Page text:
Gordon-Conwell Theological Seminary has opted to sell its 102-acre main campus in Hamilton, Massachusetts, after years of dwindling enrollments, budget difficulties, and substantial faculty and staff downsizing.

The prominent evangelical seminary will move to Boston, where many of its students already reside while maintaining satellite campuses in Florida and North Carolina and offering online degree programs.

If the ambitious move succeeds, President Scott Sunquist told Christianity Today that the seminary will be "on the healthier financial ground than it has been in 30 years."

The Hamilton campus, a hilltop site just outside the urban region that was once possessed by Carmelite Catholic monks, is worth around $54 million in assessed tax value. On Tuesday, Gordon-Conwell will meet with the Hamilton city council to discuss zoning amendments. The value of the land might skyrocket if the town agrees to put it in an industrial wing area.

The proceeds from the land sale will benefit Gordon-Conwell's endowment. This will enable the seminary to rent classroom and office space in Boston, rehire a few faculty members who had been laid off, and stay afloat without having to drastically increase admission.

Modality May Change, Mission Remains

According to data from the Association of Theological Schools, Gordon-enrolment Conwell's has decreased from 1,230 full-time equivalent students in 2012 to 633 in 2021. According to tax data, the school had an annual loss ranging from $600,000 to $2.4 million from 2016 to 2019.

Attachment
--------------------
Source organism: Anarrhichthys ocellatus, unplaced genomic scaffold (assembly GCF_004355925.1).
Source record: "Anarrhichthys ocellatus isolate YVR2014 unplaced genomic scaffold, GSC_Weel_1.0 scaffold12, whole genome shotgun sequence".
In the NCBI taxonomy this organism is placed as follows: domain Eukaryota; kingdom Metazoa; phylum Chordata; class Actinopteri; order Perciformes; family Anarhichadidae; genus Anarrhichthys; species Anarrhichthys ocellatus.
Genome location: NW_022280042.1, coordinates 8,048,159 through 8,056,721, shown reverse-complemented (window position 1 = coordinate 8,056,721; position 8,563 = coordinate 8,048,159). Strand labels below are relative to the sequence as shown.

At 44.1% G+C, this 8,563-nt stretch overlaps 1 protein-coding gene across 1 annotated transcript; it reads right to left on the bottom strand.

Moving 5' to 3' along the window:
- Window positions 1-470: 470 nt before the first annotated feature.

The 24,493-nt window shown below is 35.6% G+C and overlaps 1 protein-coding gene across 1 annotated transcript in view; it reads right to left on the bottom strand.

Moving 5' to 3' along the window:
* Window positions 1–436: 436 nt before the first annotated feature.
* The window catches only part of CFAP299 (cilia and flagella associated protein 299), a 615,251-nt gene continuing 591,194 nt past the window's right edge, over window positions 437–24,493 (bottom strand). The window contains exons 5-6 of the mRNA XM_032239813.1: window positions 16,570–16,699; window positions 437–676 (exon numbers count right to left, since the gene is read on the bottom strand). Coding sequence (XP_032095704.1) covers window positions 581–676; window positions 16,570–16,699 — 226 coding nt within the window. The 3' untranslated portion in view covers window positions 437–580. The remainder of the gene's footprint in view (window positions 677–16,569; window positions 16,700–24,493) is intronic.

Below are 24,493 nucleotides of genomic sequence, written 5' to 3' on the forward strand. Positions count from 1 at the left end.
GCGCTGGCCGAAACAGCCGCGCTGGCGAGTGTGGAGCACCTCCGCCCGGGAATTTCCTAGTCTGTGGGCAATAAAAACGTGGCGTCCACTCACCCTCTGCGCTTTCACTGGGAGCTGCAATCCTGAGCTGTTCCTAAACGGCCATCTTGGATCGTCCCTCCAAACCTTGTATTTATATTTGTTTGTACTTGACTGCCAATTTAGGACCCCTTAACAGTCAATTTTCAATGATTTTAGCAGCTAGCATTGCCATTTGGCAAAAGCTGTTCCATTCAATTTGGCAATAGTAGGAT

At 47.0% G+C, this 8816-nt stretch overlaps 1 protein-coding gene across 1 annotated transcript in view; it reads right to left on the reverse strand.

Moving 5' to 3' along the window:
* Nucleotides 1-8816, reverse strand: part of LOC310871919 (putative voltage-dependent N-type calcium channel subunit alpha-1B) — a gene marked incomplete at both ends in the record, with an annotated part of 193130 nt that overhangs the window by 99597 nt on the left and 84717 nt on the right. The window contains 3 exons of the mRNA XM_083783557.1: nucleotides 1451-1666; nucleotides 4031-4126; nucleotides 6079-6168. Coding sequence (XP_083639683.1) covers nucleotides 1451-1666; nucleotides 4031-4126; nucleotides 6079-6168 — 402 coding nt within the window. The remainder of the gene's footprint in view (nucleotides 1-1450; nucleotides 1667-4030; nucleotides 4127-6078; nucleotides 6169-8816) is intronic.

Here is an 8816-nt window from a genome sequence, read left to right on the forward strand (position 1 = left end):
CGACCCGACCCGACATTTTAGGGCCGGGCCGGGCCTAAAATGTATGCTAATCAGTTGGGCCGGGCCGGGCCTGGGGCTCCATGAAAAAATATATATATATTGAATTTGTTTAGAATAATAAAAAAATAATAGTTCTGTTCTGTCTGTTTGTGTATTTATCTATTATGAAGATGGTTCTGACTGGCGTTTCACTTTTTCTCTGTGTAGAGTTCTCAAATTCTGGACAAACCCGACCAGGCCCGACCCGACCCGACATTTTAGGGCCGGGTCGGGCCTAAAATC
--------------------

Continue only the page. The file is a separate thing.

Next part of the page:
When Sunquist took over as president of Gordon-Conwell in 2019, the New England Commission of Higher Education warned him that the school was on the verge of failing to achieve the Commission's Institutional Resources criterion. To make ends meet, the school sold several student apartments and 20 acres of land. However, those steps did not address the fundamental issues or place the institution in a long-term position.

Despite significant changes, the seminary maintains its mission, according to the school board. Tim and Kathy Keller, Mark Dever, Kevin DeYoung, Esau McCaulley, Diana Butler Bass, and Ben Witherington III are just a few of the renowned Christian leaders who have graduated from Gordon-Conwell.

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Rising Secularization Hit Seminaries

Gordon-Conwell is not alone in facing difficulties. With dropping birth rates and rising secularization in the United States, several seminaries are seeing declining enrollments. In comparison to the millennial generation, Gen Z has around 4 million fewer members, and 44% of those born after 1996 do not identify with a religious tradition. Only around a quarter of individuals under the age of 26 attend religious services at least once a week.

Along with Fuller Theological Seminary and Trinity Evangelical Divinity School, the school helped define and shape evangelicalism in the twentieth century. However, amid divisive disputes over racism, gender, abuse, sexuality, and the complicated political choices of the 2010s and 2020s, all three schools have struggled to preserve the belief of churches, sponsors, and potential seminarians.

In the face of a financial crisis, Trinity reduced roughly $1 million in spending this year, eliminating many faculty positions. In 2018, Fuller closed three satellite campuses and decided to sell its Pasadena, California, site the next year. A development agreement the school had already signed with the city, however, prevented the intended relocation.

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